Dendrodoris tuberculosa (Quoy & Gaimard, 1832)
|Maximum size: about 200 mm.
a broad, moderately firm species with closely spaced clusters
of elaborate tubercles on its notum. The sides of the central tubercle
cluster are usually covered by multiple rings of smaller tubercles. The
height of the secondary tubercles is variable. Its
body ranges from cream to pale rose and
lighter bands radiate from the tubercles to the margin of the
notum. Dark brown patches may be present between the tubercles but they
are usually less extensive than in Dendrodoris carbunculosa.
It may be distinguished from D.
its translucent notum, more elaborate tubercles and the prominent white spots on the underside of most animals. (Note 1) In photos taken with a
flash, it often appears to have light lines running along the crests
formed by the rings of smaller tubercles. (Note 2).
is a moderately common species found in moderately protected to
moderately exposed rocky habitats at depths of < 1 to 26 m (< 3 to
85 ft). It lays a cream egg mass with a frilly margin. (Kay &
Young, 1969) Occasionally, it may host the commensal shrimp, Zenopontonia rex (= Periclimenes imperator). (see photo)
Big Island, Maui, Lanai, Molokai, Oahu, Kauai and Niihau: widely distributed in the
is referred to as the "tuberculous nudibranch" in Hoover,
2006. It may have been first reported from Hawaii in Kay & Young,
1969 assuming that Doris rugosa
Pease, 1860 is actually a synonym of D.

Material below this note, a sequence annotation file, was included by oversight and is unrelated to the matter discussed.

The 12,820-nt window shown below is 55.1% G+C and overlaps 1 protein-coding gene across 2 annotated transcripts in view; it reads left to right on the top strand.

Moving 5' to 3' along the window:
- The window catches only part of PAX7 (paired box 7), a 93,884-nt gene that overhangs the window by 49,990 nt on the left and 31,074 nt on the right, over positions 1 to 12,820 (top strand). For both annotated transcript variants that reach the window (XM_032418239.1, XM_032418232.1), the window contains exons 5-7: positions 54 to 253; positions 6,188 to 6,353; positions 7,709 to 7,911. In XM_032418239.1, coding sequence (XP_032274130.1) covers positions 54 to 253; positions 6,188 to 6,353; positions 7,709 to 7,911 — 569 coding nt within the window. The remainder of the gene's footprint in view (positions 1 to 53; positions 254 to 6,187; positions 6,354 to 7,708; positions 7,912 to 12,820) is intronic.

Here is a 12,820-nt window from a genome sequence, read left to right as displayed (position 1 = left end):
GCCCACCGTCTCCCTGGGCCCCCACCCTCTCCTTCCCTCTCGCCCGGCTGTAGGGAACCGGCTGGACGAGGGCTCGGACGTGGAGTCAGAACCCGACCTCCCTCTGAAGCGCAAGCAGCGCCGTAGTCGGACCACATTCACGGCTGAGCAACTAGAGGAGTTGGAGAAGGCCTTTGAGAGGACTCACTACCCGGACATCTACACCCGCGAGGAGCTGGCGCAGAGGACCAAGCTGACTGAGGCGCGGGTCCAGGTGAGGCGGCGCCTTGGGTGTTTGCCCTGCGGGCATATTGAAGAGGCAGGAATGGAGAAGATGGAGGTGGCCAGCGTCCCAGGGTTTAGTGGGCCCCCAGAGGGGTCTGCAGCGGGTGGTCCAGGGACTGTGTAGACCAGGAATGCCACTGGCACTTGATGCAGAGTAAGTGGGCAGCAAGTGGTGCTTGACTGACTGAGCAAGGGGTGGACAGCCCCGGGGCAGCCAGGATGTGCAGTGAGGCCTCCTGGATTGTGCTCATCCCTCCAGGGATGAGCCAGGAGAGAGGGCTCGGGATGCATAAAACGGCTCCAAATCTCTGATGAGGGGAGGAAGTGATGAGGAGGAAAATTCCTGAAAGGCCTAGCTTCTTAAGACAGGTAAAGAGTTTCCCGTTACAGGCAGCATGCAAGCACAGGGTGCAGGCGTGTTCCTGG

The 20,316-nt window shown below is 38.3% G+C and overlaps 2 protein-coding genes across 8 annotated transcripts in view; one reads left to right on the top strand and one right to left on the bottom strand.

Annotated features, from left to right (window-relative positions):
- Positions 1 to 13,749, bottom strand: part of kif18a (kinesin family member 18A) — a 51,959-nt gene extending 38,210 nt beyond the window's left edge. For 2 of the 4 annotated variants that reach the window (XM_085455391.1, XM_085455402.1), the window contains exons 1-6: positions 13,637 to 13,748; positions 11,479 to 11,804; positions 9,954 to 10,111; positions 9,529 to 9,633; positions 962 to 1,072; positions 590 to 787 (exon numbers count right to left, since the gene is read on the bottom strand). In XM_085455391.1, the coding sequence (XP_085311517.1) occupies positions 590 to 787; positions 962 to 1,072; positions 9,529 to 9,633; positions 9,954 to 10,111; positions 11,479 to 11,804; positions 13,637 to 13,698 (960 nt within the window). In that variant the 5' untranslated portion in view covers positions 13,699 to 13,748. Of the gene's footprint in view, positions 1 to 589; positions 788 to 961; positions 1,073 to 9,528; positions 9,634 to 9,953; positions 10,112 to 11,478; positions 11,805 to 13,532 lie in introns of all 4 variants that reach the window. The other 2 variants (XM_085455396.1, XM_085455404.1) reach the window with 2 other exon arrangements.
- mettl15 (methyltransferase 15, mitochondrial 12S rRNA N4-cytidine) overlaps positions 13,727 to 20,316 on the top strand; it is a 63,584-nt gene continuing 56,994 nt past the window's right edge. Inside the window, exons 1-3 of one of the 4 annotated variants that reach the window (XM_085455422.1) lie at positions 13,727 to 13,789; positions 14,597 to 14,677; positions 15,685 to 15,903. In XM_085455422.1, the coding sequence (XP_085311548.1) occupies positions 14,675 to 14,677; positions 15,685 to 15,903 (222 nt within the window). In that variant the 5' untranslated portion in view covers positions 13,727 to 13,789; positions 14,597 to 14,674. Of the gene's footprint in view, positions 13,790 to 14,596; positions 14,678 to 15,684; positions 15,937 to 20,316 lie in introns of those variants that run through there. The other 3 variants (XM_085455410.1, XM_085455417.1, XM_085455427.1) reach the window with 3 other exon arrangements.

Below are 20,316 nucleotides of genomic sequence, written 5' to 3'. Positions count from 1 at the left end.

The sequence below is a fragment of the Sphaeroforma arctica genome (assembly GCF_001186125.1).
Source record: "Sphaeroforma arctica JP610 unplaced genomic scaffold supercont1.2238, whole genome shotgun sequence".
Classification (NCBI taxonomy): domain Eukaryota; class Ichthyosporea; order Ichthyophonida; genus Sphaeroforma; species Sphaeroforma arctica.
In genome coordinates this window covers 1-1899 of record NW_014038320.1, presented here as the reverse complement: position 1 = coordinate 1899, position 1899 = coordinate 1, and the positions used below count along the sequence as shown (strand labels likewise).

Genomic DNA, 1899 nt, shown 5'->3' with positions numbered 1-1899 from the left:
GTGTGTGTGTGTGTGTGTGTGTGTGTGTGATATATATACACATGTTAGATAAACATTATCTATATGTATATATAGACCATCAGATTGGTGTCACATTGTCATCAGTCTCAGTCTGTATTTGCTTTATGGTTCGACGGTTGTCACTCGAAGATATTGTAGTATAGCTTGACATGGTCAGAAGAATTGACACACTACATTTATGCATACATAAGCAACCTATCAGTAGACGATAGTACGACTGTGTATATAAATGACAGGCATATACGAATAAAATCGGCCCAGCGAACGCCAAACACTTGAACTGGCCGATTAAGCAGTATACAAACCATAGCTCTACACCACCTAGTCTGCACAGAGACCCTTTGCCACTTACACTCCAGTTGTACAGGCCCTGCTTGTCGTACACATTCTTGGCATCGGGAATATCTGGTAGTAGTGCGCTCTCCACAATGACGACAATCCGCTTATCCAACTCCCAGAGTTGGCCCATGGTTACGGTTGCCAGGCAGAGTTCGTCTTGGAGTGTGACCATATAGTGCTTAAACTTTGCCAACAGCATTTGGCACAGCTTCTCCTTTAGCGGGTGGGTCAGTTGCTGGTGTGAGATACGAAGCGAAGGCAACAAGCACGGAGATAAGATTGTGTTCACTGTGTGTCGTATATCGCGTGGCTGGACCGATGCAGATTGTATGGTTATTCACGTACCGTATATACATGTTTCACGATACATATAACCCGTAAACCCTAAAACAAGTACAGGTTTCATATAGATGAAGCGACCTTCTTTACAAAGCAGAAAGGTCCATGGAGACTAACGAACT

carbunculosa, contra the suggestion in Kay, 1979. The first
in Bertsch and Johnson, 1981 is actually of D. carbunculosa, instead. (Note 3)
120 mm: Hekili Point, Maui; Nov. 4, 2002.
Observations and comments:
1: A large animal found at Kapalua
Bay on April 11, 2019 had elaborate tubercles, marginal folds extending
to the edge of the notum, a brown underside and "refraction lines" when photographed
but lacked spots on its underside. Occasional animals found elsewhere
in the Indo-Pacific also share that combination of traits. So, although
all known D. carbunculosa lack such spots, not all D. tuberculosa have them. (see photos)
Note 2: Perhaps, the translucent tissue of the
notum acts as a lens, focusing the refracted light of the flash
in such a way that it is concentrated along the crests? The lines are
generally not visible to the eye.
Note 3: There's some chance that a third, cryptic species may be complicating the separation of D. tuberculosa and D. carbunculosa. If animals labelled as "tall tubercles" consistently lacked spots on the underside that might suggest a further split.